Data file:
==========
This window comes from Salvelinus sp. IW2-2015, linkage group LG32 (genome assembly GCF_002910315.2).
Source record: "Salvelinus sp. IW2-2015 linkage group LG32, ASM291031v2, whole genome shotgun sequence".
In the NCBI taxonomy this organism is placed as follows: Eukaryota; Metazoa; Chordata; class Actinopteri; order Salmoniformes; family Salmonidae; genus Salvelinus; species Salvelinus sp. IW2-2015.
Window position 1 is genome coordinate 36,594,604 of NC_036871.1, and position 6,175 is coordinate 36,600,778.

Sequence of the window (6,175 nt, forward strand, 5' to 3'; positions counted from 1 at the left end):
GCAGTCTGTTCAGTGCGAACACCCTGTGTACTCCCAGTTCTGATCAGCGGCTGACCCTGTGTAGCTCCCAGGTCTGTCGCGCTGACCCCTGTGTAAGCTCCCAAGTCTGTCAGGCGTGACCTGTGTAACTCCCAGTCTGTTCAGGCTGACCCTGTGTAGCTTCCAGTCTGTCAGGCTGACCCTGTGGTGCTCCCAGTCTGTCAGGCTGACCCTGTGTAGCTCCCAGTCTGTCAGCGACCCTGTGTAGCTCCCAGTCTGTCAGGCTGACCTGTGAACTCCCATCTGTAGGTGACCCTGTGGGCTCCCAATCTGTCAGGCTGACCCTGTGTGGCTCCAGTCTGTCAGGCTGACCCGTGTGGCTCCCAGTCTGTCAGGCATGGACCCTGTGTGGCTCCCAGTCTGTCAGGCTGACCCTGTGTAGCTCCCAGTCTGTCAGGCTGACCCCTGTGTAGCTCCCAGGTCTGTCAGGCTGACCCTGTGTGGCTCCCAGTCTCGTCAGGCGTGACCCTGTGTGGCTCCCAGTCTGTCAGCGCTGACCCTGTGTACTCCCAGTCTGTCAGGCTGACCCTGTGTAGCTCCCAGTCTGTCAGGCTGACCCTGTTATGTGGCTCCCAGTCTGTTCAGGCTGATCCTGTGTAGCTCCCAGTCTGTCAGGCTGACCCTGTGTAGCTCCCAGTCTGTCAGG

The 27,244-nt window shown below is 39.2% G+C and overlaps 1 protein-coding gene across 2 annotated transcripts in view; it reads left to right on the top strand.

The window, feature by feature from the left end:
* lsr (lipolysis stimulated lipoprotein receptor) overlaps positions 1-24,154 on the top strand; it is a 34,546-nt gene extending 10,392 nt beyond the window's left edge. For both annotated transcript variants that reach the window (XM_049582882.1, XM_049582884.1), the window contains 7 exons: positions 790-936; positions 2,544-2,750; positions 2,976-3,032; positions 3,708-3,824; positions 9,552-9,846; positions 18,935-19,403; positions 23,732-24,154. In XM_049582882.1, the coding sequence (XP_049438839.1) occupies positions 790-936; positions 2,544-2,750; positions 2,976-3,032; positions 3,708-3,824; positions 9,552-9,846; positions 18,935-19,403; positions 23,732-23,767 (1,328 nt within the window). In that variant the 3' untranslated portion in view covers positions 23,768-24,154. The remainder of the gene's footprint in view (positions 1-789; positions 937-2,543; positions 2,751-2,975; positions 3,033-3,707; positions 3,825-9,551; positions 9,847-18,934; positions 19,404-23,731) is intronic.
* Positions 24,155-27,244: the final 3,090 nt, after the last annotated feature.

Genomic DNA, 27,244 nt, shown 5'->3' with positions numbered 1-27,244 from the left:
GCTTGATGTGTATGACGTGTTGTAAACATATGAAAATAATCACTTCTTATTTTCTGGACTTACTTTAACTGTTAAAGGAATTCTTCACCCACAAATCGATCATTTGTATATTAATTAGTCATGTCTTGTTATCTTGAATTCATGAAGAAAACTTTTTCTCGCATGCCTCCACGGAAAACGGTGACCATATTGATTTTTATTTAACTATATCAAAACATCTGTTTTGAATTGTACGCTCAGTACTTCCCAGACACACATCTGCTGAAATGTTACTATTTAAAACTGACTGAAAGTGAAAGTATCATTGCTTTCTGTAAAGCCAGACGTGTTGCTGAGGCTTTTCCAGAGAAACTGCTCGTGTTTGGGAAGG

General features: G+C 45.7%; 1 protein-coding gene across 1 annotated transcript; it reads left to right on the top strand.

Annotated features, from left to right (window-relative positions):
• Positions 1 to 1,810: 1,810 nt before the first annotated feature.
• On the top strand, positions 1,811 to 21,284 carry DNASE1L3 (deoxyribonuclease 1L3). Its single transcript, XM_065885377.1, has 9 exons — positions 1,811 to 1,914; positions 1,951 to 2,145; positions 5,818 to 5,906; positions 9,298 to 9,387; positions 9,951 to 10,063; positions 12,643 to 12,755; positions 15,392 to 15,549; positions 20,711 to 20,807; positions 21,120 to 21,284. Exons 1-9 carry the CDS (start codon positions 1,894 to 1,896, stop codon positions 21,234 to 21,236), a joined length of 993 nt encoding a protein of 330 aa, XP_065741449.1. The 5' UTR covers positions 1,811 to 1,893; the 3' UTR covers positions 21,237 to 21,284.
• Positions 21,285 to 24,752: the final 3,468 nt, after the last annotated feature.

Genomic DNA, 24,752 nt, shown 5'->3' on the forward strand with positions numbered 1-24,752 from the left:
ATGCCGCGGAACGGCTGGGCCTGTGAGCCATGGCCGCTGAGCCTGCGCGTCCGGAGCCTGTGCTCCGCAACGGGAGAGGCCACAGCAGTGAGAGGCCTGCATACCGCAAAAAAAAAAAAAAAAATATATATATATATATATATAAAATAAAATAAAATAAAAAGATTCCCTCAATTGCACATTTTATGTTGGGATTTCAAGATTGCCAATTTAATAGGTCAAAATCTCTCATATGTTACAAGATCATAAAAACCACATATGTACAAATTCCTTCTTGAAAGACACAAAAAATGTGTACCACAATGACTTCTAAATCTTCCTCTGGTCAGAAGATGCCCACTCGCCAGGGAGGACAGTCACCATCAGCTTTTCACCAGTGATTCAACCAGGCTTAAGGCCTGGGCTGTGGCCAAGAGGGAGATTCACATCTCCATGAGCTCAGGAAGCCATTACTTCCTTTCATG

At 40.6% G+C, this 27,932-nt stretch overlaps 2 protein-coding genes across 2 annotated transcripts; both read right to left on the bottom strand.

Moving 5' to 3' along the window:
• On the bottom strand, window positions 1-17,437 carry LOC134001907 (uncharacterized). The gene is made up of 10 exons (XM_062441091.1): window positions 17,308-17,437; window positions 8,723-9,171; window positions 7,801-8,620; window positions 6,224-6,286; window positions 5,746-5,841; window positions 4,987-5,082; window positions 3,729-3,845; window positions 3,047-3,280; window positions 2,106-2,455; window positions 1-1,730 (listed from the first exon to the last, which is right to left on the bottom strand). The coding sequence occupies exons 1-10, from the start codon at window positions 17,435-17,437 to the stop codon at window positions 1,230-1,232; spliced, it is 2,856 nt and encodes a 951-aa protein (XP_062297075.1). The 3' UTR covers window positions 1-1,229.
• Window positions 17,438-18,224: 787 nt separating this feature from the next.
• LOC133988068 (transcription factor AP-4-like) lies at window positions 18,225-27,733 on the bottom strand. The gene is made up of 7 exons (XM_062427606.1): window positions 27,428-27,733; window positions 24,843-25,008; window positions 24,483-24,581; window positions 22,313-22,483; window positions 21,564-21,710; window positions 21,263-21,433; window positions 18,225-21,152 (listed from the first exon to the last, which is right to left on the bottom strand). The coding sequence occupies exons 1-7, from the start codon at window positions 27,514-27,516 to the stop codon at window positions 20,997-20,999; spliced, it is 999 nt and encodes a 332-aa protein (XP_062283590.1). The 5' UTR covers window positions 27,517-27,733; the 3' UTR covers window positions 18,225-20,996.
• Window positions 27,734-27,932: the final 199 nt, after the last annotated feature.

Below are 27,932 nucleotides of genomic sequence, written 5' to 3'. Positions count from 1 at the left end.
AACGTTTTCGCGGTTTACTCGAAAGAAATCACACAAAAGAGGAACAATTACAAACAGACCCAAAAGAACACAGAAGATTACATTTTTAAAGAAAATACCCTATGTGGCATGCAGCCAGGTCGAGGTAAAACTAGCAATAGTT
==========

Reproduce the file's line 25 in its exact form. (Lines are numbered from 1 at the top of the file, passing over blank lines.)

• Window positions 27,734-27,932: the final 199 nt, after the last annotated feature.